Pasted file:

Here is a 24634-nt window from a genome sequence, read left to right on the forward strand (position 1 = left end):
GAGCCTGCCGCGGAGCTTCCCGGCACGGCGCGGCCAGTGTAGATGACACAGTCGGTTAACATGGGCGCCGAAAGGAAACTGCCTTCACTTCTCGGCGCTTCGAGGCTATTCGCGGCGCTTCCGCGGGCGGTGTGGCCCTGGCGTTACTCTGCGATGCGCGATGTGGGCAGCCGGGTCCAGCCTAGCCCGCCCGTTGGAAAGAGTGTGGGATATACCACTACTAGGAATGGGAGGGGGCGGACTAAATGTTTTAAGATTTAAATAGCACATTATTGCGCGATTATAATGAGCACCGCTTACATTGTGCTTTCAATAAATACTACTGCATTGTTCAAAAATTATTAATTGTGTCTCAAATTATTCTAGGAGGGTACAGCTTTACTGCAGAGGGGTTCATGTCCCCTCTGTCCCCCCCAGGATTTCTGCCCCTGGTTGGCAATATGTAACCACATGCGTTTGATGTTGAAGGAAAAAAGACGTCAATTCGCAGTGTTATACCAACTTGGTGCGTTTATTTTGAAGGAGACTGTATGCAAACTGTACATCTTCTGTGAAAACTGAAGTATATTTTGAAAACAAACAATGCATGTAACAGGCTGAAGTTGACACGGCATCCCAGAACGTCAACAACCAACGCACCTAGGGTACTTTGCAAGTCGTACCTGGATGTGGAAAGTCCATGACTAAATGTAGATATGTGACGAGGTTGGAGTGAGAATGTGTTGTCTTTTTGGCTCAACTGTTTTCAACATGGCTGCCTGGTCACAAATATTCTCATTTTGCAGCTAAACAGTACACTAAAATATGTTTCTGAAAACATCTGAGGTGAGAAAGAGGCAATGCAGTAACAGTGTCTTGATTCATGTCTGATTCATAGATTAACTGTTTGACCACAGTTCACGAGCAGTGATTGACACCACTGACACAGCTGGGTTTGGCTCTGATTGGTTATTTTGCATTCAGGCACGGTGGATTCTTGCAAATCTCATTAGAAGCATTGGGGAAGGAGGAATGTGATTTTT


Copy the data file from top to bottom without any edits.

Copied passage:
Here is a 24634-nt window from a genome sequence, read left to right on the forward strand (position 1 = left end):
GAGCCTGCCGCGGAGCTTCCCGGCACGGCGCGGCCAGTGTAGATGACACAGTCGGTTAACATGGGCGCCGAAAGGAAACTGCCTTCACTTCTCGGCGCTTCGAGGCTATTCGCGGCGCTTCCGCGGGCGGTGTGGCCCTGGCGTTACTCTGCGATGCGCGATGTGGGCAGCCGGGTCCAGCCTAGCCCGCCCGTTGGAAAGAGTGTGGGATATACCACTACTAGGAATGGGAGGGGGCGGACTAAATGTTTTAAGATTTAAATAGCACATTATTGCGCGATTATAATGAGCACCGCTTACATTGTGCTTTCAATAAATACTACTGCATTGTTCAAAAATTATTAATTGTGTCTCAAATTATTCTAGGAGGGTACAGCTTTACTGCAGAGGGGTTCATGTCCCCTCTGTCCCCCCCAGGATTTCTGCCCCTGGTTGGCAATATGTAACCACATGCGTTTGATGTTGAAGGAAAAAAGACGTCAATTCGCAGTGTTATACCAACTTGGTGCGTTTATTTTGAAGGAGACTGTATGCAAACTGTACATCTTCTGTGAAAACTGAAGTATATTTTGAAAACAAACAATGCATGTAACAGGCTGAAGTTGACACGGCATCCCAGAACGTCAACAACCAACGCACCTAGGGTACTTTGCAAGTCGTACCTGGATGTGGAAAGTCCATGACTAAATGTAGATATGTGACGAGGTTGGAGTGAGAATGTGTTGTCTTTTTGGCTCAACTGTTTTCAACATGGCTGCCTGGTCACAAATATTCTCATTTTGCAGCTAAACAGTACACTAAAATATGTTTCTGAAAACATCTGAGGTGAGAAAGAGGCAATGCAGTAACAGTGTCTTGATTCATGTCTGATTCATAGATTAACTGTTTGACCACAGTTCACGAGCAGTGATTGACACCACTGACACAGCTGGGTTTGGCTCTGATTGGTTATTTTGCATTCAGGCACGGTGGATTCTTGCAAATCTCATTAGAAGCATTGGGGAAGGAGGAATGTGATTTTT